By Richard Thomas
My personal preferences lead me to trot out the Scotch whisky only once I can exert myself outdoors and not become drenched with sweat. It’s a style of whisky I prefer to avoid putting on ice, and thus better suited to mild and cold weathers in my book. So it was that in late autumn of 2020, I brought out a bottle of Balblair 2005, one that was emptied only this past weekend.
That caused me to recall that, as a brand, Balblair had recently shifted from its unorthodox practice of releasing its own single malts in the vintage style to the more conventional age statement style. That prompted me to reach out and ask their distillery manager, John MacDonald, some questions about Balblair and his career.
RT: It seems whisky runs in your family, because your brother Kenny is in the business. So there was a period of several years you and your brother were running whisky distilleries just five miles apart. What was that like?
JM: A bit of confusion here. My brother Kenny has worked at Glenmorangie as a stillman for almost 43 years now. I started in 1989 after leaving college in Edinburgh. I had no intention of working in the whisky business but when Kenny told me there was a warehouse job going I decided to give it a go. I went round to the manager’s house and knocked on his door. Ian MacGregor invited me in and we sat down at his kitchen table. He pored 2 drams and asked if I wanted some water in it. I said a little and he offered me the job there and then. I often wonder what would have happened had I said no.
RT: Sorry. I was mistaken about Kenny still working there. Now, when I’m talking to other Americans about Scottish malts, probably the most intimidating aspect for them is the sheer number of distilleries, each with its own identity. How would you describe Balblair’s core flavor profile?
JM: Balblair is a very robust spirit. Unpeated highland style. Fruity, meaty with a lovely undercurrent of leather. It is testament to the guys that make it. Only six guys make the whisky. Mike has been here now for almost 36 years. The two John’s over 25. They have so much experience and skill that they make my job very easy. We take things slowly here. From mashing through distillation. High quality casks on top of that ensures we achieve high quality whisky.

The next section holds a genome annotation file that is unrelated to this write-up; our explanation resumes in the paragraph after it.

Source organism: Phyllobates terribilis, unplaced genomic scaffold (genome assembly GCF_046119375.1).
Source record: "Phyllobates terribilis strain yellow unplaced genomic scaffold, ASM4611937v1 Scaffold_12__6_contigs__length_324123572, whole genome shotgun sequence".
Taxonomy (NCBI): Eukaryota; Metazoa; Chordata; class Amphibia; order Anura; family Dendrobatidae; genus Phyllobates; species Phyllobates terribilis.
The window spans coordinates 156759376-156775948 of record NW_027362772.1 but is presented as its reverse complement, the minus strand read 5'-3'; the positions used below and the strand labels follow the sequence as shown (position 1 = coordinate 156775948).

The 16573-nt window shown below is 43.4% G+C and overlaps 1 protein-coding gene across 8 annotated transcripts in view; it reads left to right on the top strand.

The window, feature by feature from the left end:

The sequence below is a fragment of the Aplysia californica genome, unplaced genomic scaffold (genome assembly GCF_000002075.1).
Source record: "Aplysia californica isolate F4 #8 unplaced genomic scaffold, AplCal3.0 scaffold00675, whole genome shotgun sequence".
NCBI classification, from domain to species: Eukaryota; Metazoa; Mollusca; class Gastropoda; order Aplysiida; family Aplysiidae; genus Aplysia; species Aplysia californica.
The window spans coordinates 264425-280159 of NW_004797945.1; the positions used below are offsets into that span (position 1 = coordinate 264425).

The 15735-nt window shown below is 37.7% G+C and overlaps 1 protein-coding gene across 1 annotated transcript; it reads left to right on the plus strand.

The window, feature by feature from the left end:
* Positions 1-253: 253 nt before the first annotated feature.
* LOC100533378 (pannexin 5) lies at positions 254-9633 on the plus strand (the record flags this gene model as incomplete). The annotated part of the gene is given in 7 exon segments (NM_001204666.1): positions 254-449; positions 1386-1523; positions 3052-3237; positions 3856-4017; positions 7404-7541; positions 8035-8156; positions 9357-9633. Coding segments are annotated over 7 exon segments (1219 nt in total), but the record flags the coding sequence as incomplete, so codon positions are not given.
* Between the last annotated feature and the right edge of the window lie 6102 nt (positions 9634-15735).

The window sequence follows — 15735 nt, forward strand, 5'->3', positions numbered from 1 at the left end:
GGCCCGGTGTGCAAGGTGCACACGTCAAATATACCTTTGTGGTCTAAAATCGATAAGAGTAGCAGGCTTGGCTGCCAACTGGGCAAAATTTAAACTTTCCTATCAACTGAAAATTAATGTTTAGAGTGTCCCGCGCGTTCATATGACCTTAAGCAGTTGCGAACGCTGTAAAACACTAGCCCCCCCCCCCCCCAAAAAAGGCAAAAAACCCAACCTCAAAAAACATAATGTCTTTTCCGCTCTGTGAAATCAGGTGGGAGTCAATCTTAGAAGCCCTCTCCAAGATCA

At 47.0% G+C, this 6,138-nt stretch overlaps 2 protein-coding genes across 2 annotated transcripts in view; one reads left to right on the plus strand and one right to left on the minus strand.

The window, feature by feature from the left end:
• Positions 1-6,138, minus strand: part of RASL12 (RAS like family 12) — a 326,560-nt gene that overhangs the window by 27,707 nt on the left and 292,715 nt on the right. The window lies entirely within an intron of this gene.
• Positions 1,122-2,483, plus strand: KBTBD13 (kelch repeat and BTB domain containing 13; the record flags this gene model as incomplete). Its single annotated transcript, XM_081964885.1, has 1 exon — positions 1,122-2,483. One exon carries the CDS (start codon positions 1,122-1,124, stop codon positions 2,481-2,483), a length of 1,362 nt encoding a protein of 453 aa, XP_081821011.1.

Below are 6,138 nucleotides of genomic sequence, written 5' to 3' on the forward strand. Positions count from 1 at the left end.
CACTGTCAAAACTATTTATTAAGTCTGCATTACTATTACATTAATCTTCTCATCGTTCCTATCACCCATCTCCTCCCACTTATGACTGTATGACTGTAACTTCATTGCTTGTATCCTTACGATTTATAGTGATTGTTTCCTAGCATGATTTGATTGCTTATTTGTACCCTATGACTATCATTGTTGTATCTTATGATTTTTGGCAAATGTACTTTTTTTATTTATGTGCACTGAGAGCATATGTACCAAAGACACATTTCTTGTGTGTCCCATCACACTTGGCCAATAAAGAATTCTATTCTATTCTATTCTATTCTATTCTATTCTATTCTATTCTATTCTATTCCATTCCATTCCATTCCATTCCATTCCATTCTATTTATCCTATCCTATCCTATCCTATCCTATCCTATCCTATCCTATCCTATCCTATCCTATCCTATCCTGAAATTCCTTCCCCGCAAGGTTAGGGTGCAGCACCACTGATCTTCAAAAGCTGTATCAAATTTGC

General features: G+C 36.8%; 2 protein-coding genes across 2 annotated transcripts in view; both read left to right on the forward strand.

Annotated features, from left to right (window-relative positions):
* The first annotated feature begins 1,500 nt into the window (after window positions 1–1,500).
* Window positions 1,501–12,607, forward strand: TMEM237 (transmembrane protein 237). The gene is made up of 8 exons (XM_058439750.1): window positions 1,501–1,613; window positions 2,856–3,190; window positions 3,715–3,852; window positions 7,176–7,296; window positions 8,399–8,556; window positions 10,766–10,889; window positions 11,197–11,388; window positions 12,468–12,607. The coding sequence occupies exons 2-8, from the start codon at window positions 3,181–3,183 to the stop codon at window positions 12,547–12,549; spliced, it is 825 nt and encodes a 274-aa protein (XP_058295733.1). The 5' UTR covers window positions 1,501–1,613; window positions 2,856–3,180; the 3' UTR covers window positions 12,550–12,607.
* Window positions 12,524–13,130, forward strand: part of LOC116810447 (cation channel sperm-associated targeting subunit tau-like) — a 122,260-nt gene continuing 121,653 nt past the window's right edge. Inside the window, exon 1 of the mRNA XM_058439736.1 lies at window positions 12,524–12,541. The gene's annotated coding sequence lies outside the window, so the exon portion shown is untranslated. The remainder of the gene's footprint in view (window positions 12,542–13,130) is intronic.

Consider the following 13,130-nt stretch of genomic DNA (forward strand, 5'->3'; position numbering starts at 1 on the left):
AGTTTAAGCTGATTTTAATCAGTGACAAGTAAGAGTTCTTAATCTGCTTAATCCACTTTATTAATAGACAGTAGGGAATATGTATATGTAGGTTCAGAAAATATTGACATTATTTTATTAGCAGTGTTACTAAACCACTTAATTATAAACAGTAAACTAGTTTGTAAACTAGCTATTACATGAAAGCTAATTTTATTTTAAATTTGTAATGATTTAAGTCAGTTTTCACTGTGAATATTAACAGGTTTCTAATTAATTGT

RT: Balblair was one of the single malts that adopted a vintage approach to its whiskies, but last year you moved away from that and to a more conventional, age statement line, one which just recently became available in the United States. If my memory is correct, the original transition to vintage-style expressions started before you came over to Balblair in 2006, but it was completed after that. Perhaps you can explain how vintage whiskies work and what the advantages are?
JM: Vintages were in motion before I came to Balblair. It was exciting to get involved in a new strategy. The idea was to take only the very best of a particular year and to bottle it. Sampling as you can imagine was intense. The advantage was that it gave us a point of difference in the whisky world.
RT: Keeping that in mind, what prompted the switch back to age statement whiskies?
JM: It was time to move on. By moving to aged statements it allows us to bring consistency to our range and to showcase our true character. The whisky has not changed. It is as good as ever. The same attention goes into cask selection as before. The new range I believe offers a Balblair for every palate. I am immensely proud of them all.
RT: Balblair is a whisky that shows up quite a bit as a single malt in independent bottlings. What’s it like to try your handiwork as it’s been matured and batched by someone else?
JM: I’ve tried a few in the past and have to say that I’ve not been disappointed. It’s nice to be appreciated by other people in the business.
RT: What’s the best way to drink a dram of Balblair?
JM: I always like to have a dram with friends and colleagues but I do enjoy a dram in solitude sometimes. It’s nice to reflect with a dram. Sitting by the stove with some good music on. A splash of water in the 12 year old but no water in 15, 18 or 25.